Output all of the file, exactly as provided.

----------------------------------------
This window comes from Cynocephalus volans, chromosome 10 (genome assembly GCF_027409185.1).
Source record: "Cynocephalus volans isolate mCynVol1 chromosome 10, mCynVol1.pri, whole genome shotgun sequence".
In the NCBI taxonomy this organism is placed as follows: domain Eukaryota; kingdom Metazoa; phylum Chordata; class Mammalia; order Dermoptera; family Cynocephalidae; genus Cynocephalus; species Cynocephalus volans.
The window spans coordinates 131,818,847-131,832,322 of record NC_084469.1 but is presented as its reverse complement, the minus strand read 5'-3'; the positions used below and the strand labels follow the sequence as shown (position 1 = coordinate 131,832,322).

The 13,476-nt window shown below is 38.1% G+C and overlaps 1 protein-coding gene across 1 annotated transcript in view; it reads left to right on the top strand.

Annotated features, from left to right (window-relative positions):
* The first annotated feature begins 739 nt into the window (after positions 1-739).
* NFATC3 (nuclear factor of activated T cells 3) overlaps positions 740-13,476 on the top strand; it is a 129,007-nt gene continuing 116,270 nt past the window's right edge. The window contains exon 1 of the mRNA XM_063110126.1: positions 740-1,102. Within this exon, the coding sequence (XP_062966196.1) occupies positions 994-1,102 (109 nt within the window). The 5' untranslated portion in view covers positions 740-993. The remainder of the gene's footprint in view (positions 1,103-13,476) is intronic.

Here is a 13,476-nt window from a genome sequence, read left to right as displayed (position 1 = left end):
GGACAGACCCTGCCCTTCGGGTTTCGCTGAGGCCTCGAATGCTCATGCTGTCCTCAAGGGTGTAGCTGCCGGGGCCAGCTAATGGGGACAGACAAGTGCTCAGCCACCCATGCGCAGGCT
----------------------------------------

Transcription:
This window comes from Cynocephalus volans, chromosome 10 (genome assembly GCF_027409185.1).
Source record: "Cynocephalus volans isolate mCynVol1 chromosome 10, mCynVol1.pri, whole genome shotgun sequence".
In the NCBI taxonomy this organism is placed as follows: domain Eukaryota; kingdom Metazoa; phylum Chordata; class Mammalia; order Dermoptera; family Cynocephalidae; genus Cynocephalus; species Cynocephalus volans.
The window spans coordinates 131,818,847-131,832,322 of record NC_084469.1 but is presented as its reverse complement, the minus strand read 5'-3'; the positions used below and the strand labels follow the sequence as shown (position 1 = coordinate 131,832,322).

The 13,476-nt window shown below is 38.1% G+C and overlaps 1 protein-coding gene across 1 annotated transcript in view; it reads left to right on the top strand.

Annotated features, from left to right (window-relative positions):
* The first annotated feature begins 739 nt into the window (after positions 1-739).
* NFATC3 (nuclear factor of activated T cells 3) overlaps positions 740-13,476 on the top strand; it is a 129,007-nt gene continuing 116,270 nt past the window's right edge. The window contains exon 1 of the mRNA XM_063110126.1: positions 740-1,102. Within this exon, the coding sequence (XP_062966196.1) occupies positions 994-1,102 (109 nt within the window). The 5' untranslated portion in view covers positions 740-993. The remainder of the gene's footprint in view (positions 1,103-13,476) is intronic.

Here is a 13,476-nt window from a genome sequence, read left to right as displayed (position 1 = left end):
GGACAGACCCTGCCCTTCGGGTTTCGCTGAGGCCTCGAATGCTCATGCTGTCCTCAAGGGTGTAGCTGCCGGGGCCAGCTAATGGGGACAGACAAGTGCTCAGCCACCCATGCGCAGGCT